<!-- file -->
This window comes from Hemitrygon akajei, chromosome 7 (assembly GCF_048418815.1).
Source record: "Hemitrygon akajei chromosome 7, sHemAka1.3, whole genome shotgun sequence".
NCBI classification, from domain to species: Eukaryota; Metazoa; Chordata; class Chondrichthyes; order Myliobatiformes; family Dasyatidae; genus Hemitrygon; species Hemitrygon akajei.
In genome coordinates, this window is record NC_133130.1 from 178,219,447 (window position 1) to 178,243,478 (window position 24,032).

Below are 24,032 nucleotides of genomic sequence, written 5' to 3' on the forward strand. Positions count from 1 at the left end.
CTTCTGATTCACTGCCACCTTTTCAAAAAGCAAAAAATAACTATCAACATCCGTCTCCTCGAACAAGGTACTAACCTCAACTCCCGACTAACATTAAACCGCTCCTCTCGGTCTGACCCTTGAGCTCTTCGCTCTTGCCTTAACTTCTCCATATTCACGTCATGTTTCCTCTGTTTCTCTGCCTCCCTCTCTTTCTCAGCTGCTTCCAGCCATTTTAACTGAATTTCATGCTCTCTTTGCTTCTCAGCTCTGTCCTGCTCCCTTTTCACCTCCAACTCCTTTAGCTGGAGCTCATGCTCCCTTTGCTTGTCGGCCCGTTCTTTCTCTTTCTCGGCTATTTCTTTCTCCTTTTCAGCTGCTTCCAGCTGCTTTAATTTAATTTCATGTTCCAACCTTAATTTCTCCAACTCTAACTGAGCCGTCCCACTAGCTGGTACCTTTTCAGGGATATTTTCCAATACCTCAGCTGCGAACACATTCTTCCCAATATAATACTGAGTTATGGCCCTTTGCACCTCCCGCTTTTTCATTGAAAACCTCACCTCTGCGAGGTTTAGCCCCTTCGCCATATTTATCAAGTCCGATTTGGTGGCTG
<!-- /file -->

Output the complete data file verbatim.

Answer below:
This window comes from Hemitrygon akajei, chromosome 7 (assembly GCF_048418815.1).
Source record: "Hemitrygon akajei chromosome 7, sHemAka1.3, whole genome shotgun sequence".
NCBI classification, from domain to species: Eukaryota; Metazoa; Chordata; class Chondrichthyes; order Myliobatiformes; family Dasyatidae; genus Hemitrygon; species Hemitrygon akajei.
In genome coordinates, this window is record NC_133130.1 from 178,219,447 (window position 1) to 178,243,478 (window position 24,032).

Below are 24,032 nucleotides of genomic sequence, written 5' to 3' on the forward strand. Positions count from 1 at the left end.
CTTCTGATTCACTGCCACCTTTTCAAAAAGCAAAAAATAACTATCAACATCCGTCTCCTCGAACAAGGTACTAACCTCAACTCCCGACTAACATTAAACCGCTCCTCTCGGTCTGACCCTTGAGCTCTTCGCTCTTGCCTTAACTTCTCCATATTCACGTCATGTTTCCTCTGTTTCTCTGCCTCCCTCTCTTTCTCAGCTGCTTCCAGCCATTTTAACTGAATTTCATGCTCTCTTTGCTTCTCAGCTCTGTCCTGCTCCCTTTTCACCTCCAACTCCTTTAGCTGGAGCTCATGCTCCCTTTGCTTGTCGGCCCGTTCTTTCTCTTTCTCGGCTATTTCTTTCTCCTTTTCAGCTGCTTCCAGCTGCTTTAATTTAATTTCATGTTCCAACCTTAATTTCTCCAACTCTAACTGAGCCGTCCCACTAGCTGGTACCTTTTCAGGGATATTTTCCAATACCTCAGCTGCGAACACATTCTTCCCAATATAATACTGAGTTATGGCCCTTTGCACCTCCCGCTTTTTCATTGAAAACCTCACCTCTGCGAGGTTTAGCCCCTTCGCCATATTTATCAAGTCCGATTTGGTGGCTG